December 6, 2023 | Amanda Khatri
Estimated reading time: 4 minutes
Digital compliance transformation down under: Australia to regulate payments firms
The Australian federal government is proposing to regulate digital payment services and wallet providers like Apple Pay and Google Pay under the new legislation.
The soaring popularity of digital payments has prompted lawmakers to consider new powers for the Reserve Bank of Australia, the country’s central bank, that will allow it to oversee payments firms and any emerging technologies.
Currently, digital wallets such as Apple, Google, and WeChat are not monitored or regulated under existing Australian laws.
The proposals would address the risks of the currently unregulated sector, offer consumers more protection, and boost competition, the government said.
Under new laws, the Reserve Bank of Australia would be given additional oversight of particular payment services or platforms that present risks of national significance, the government said.
The draft legislation was released for public consideration and will be introduced to parliament later this year, per the announcement.
“We are modernising Australia’s payments system to ensure it meets the needs of our economy now and into the future,” said Treasurer Jim Chalmers. “We want to make sure the increasing use of digital payments occurs in a way that helps promote greater competition, innovation, and productivity across our entire economy.
The draft law seeks to expand the definitions of “payment system” and “participant” in Australia, enabling the Reserve Bank of Australia to monitor digital wallet payments in a similar manner to credit card networks and other transactions.
By bringing digital wallet providers under the regulatory framework, the government aims to ensure that these services adhere to the same standards and safeguards as traditional payment systems, Chalmers said.
The Australian Banking Association, which represents the country’s finance sector, has noted a significant shift in payment behaviours in recent years. Mobile wallet transactions have soared from 29.2m in 2018 to 2.4bn in 2022, it said.
It is understood both Apple and Google are opposed to being designated as payment providers, per a report by Reuters. They believe that customers only use phones to make payments using cards issued by banks, and their role in the payment system is limited and indirect.
Australia’s government said in a June report that it aims to phase out the use of cheques over the next few years, adding that have declined by nearly 90% over the past 10 years.
Australia joins other nations in catering to a society that has shifted towards digital solutions. The proposed amendment is expected to be introduced in parliament in the next couple of weeks.
Australia following US lead
Earlier in November, the US Consumer Financial Protection Bureau (CFPB) announced that it wants to regulate fintech firms that process payments under the same rules that apply to banks.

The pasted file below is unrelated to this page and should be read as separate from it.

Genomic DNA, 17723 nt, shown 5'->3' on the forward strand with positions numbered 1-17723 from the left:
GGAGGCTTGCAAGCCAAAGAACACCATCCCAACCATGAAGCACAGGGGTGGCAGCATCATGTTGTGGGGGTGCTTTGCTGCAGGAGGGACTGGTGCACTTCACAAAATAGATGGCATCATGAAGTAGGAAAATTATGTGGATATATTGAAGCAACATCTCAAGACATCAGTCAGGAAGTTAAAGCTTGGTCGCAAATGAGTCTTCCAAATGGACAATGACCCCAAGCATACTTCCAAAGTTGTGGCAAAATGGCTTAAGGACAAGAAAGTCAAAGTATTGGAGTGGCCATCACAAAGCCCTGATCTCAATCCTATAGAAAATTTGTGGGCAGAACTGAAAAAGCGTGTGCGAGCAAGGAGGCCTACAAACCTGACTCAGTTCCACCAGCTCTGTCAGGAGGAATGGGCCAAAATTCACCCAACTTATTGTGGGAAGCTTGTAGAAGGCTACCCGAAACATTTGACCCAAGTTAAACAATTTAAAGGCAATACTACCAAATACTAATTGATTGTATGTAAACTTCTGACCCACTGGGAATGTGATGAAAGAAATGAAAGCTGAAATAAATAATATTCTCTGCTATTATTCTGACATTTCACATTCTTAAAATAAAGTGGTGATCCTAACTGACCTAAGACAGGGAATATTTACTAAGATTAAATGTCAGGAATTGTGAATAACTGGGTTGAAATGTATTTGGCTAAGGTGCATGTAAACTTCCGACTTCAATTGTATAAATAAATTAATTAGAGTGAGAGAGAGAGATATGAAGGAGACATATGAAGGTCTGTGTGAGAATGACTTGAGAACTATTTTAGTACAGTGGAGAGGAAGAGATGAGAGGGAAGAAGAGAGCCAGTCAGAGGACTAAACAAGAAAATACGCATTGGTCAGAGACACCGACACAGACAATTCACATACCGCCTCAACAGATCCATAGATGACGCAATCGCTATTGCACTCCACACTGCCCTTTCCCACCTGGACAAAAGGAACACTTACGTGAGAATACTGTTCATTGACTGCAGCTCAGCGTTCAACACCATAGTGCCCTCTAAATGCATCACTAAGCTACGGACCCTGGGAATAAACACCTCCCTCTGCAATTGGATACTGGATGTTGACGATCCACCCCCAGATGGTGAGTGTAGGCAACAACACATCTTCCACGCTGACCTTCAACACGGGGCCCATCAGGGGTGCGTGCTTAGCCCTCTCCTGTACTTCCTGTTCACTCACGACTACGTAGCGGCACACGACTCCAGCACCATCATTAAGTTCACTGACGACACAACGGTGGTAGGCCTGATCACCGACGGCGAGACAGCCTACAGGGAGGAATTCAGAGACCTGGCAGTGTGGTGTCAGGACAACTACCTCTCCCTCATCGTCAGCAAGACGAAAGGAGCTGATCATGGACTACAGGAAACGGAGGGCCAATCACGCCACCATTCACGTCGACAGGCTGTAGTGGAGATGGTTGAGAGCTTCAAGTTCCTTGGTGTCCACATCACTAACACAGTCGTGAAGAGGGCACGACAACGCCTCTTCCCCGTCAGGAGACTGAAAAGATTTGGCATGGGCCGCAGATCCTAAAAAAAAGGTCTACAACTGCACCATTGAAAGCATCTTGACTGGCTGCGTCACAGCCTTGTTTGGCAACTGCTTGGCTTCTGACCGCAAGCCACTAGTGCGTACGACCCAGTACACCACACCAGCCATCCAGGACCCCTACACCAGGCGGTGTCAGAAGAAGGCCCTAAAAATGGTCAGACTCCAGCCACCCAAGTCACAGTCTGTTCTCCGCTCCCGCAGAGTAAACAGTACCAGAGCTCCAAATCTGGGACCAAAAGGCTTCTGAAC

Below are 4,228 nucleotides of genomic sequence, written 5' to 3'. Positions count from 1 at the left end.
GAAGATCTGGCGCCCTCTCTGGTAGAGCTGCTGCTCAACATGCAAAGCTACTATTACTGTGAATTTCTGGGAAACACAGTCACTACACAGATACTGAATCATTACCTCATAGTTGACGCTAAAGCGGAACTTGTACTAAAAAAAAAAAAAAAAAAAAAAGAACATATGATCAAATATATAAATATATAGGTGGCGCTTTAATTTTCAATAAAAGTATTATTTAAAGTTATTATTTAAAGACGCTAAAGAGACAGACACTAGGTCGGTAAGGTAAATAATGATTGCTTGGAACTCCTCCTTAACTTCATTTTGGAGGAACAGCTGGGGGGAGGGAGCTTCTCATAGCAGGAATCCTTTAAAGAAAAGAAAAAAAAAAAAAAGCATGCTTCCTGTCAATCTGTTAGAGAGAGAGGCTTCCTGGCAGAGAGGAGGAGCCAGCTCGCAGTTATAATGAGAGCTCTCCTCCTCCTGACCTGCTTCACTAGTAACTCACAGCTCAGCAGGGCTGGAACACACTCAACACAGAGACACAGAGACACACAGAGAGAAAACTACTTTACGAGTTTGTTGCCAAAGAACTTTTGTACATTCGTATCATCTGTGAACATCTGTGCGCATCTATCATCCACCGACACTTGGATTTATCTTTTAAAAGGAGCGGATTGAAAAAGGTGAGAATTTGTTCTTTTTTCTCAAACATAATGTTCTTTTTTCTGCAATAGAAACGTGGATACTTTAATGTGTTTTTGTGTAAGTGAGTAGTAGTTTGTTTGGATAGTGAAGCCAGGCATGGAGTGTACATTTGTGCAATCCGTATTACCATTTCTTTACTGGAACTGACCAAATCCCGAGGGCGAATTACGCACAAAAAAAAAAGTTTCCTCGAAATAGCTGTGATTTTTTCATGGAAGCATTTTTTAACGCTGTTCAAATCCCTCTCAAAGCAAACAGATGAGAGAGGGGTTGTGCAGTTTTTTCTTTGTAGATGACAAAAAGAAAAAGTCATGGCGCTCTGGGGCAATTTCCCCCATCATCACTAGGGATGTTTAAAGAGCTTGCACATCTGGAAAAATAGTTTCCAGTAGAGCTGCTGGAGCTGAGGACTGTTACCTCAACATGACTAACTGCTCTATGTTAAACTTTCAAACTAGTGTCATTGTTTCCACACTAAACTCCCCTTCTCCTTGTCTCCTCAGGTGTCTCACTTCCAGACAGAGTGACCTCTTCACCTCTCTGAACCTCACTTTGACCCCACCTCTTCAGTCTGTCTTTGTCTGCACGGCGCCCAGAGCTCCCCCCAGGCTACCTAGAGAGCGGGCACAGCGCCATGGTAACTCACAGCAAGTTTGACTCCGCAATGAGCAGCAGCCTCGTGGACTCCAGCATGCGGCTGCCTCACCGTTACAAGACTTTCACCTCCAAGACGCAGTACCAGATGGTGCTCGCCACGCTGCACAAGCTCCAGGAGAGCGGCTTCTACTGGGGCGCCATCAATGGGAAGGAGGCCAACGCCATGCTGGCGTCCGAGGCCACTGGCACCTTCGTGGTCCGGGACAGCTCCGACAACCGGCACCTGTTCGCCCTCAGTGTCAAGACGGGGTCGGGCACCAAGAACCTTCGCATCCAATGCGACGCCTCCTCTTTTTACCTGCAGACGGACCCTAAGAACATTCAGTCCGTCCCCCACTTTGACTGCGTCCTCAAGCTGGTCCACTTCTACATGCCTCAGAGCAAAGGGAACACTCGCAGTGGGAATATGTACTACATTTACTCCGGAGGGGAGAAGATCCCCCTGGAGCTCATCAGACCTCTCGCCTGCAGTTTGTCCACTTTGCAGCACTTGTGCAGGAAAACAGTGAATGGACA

The consumer protection regulator wants to ensure big tech firms offering financial services products, including the likes of Apple, Amazon, Google, Meta, Square, and PayPal, are regulated in such a manner.
Senior CFPB officials said it has identified 17 companies, these are non-bank organisations that process 5 million or more transactions and $13 billion in transactions yearly and have 88% of the market share.
“Payment systems are critical infrastructure for our economy. These activities used to be conducted almost exclusively by supervised banks,” CFPB director Rohit Chopra said.
Like Australia, the CFP aims to “crackdown on one avenue for regulatory arbitrage by ensuring large technology firms and other nonbank payments companies are subjected to appropriate oversight”.
The rule expects large nonbank firms to:
- Adhere to applicable funds transfer, privacy, and other consumer protection laws, putting a stop to deceptive or unfair practices and protecting the rights of consumers.
- Play by the same rules as banks and credit unions for greater supervision and promote fairness of markets.
If tech firms offering payment services are found to be non-compliant, CFPB employees could file a report against the firm or even sue over any violations.
For many years, tech firms could introduce payment services without the need to comply with standards banks must adhere to. Regulators believe this blurring of lines has put consumers at risk.
Mindful of soaring volumes, digital payments and the companies who facilitate them are under the regulatory magnifying glass as privacy and consumer protection issues arise.
The trend to regulate digital wallets is increasingly evident, which will have consequences for every player in the fintech, big tech, and non-bank payment sectors.
The only way to protect against regulatory risk is by developing a compliance strategy that is robust enough to ensure your firm is operationally at its best to face the coming challenges.